Maine’s ‘back to work’ incentives not drawing much employer interest

Maine’s ‘back to work’ incentives not drawing much employer interest

August 24, 2021 0 By Christian Wade

Maine’s ‘back to work’ cash bonus program, which was aimed at easing a post-pandemic hiring crunch, has failed to attract much attention from employers.

The $10 million initiative, rolled out by Democratic Gov. Janet Mills in June, was intended to help fill thousands of vacant jobs during the busy summer tourist season.

The program provided a one-time, $1,500 payment for eligible workers who started new jobs and remained employed for at least eight weeks and didn’t file for unemployment benefits.

But only about 400 of 7,500 eligible businesses took advantage of the cash bonuses on behalf of their employees, according to newly released state data.

Of 386 employers who have participated in the program, at least 41% were small businesses with fewer than 20 employees, according to the labor department.

Mills administration officials argue that the cash-bonus program has been successful.

They’ve pointed to state and federal data showing Maine added 11,200 jobs during the first quarter of 2021 and note that new unemployment claims are declining.

Revenue Commissioner Laura Fortman said in a recent statement that the program “complements our workforce programs and gave businesses one more tool to help attract new hires.”

David Clough, state director of the Maine chapter of the National Federation of Independent Businesses, said despite the lackluster participation in the program employers still appreciated that the state made an effort to help struggling businesses.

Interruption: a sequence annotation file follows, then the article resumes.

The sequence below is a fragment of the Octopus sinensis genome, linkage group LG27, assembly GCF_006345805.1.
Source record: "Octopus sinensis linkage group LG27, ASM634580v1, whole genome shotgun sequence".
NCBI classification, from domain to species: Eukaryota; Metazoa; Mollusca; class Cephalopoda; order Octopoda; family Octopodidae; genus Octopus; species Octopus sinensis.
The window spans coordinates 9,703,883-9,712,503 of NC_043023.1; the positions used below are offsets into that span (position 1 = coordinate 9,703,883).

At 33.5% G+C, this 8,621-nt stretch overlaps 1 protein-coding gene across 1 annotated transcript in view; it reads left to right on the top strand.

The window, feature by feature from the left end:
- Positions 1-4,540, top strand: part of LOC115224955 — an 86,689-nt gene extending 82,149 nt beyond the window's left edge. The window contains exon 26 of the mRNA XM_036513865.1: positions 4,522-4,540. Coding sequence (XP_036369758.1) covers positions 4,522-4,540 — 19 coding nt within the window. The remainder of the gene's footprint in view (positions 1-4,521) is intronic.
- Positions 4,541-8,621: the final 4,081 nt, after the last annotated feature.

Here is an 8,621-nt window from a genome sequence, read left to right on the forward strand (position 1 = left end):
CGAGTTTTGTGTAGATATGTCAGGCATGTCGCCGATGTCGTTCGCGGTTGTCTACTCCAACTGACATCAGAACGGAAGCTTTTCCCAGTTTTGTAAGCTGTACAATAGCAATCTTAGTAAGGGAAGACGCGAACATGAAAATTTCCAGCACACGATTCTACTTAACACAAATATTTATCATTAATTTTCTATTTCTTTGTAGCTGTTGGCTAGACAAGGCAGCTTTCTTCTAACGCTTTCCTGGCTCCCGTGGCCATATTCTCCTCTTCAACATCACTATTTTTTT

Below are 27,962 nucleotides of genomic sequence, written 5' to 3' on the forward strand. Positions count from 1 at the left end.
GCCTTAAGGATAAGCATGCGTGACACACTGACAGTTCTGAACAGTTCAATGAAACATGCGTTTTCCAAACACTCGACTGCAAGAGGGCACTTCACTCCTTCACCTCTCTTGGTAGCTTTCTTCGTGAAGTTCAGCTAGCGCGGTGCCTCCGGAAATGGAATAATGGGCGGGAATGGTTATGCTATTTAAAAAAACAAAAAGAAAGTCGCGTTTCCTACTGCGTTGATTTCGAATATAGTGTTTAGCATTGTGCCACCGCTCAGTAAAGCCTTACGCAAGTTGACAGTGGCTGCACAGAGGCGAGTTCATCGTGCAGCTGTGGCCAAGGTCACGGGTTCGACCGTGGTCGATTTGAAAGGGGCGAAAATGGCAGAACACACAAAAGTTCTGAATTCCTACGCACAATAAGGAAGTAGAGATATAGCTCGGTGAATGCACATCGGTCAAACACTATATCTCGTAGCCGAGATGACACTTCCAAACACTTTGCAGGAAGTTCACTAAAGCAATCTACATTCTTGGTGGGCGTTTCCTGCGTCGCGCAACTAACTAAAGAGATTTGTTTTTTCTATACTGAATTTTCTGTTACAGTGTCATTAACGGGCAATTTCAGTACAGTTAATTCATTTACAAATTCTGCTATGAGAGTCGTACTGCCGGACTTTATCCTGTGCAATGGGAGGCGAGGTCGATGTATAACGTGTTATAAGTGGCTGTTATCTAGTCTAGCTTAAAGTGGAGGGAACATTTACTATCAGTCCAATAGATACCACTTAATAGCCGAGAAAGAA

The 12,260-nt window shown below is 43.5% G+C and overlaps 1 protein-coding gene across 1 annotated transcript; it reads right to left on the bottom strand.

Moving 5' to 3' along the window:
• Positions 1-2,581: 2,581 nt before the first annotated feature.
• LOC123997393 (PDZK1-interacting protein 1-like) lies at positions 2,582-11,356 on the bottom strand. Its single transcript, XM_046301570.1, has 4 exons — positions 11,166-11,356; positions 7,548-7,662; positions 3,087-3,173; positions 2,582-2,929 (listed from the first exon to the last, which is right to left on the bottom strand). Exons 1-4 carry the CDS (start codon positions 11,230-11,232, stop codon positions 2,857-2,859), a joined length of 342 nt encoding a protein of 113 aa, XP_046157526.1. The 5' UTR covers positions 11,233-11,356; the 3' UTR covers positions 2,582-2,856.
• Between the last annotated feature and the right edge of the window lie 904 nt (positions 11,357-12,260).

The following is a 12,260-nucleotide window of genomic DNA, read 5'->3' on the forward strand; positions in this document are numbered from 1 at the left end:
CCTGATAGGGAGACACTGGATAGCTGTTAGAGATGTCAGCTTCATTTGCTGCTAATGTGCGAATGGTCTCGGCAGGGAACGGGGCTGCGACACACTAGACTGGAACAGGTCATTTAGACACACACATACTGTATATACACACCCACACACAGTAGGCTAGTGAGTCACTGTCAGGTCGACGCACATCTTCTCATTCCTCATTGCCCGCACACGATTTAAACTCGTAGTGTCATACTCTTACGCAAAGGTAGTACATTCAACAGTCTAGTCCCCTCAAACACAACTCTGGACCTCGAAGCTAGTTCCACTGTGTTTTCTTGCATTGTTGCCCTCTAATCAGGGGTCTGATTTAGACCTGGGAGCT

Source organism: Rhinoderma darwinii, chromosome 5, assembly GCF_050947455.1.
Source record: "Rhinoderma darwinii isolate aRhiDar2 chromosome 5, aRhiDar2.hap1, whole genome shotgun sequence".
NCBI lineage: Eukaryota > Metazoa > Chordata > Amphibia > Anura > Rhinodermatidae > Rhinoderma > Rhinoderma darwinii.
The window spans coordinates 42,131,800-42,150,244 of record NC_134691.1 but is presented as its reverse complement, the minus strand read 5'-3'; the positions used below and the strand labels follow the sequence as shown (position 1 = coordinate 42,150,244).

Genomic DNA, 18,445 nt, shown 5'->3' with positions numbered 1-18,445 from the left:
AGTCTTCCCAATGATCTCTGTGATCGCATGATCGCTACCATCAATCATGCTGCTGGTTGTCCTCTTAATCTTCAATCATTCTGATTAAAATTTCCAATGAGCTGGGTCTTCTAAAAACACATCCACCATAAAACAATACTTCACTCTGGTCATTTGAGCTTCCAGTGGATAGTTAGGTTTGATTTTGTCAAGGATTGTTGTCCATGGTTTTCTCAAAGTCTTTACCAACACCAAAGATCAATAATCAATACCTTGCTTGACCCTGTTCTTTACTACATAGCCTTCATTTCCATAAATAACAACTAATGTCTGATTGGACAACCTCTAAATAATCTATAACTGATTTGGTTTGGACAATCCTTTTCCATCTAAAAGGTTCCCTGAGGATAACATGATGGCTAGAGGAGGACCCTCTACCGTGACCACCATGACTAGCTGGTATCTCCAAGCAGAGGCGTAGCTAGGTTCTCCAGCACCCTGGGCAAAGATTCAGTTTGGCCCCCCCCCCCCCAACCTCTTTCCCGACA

“It was another avenue to help entice people to come to work to help businesses, Maine’s economy and the workers themselves,” he said. “Nobody benefits from high unemployment and unfilled jobs.”

Clough said there is no silver bullet for fixing the hiring crunch and a combination of factors is driving the persistent shortage of workers.

Employers say the generous unemployment benefits have given some laid-off workers more income from federal and state payments than they normally make on the job, making it harder to bring those people back to work. Those federal programs are set to expire next month and Congress hasn’t indicated they will extend them.

Mills has taken other steps in recent weeks to deal with the shortage of labor, including reinstituted a work search requirement mandating that individuals receiving jobless benefits actively look for work and accept positions for which they are “reasonably qualified.” Those who refuse to accept an offer can lose their unemployment benefits.

Maine was among several other states and cities that have offered cash bonuses and other incentives to lure workers back to their jobs.

Neighboring New Hampshire, which unlike Maine offered cash bonuses directly to unemployed workers, seemed to have a little more luck with its back to work incentives.

More than 700 people signed up for a $1,000 return-to-work program when it was first rolled out in July, according to New Hampshire Employment Security.

This article was originally posted on Maine’s ‘back to work’ incentives not drawing much employer interest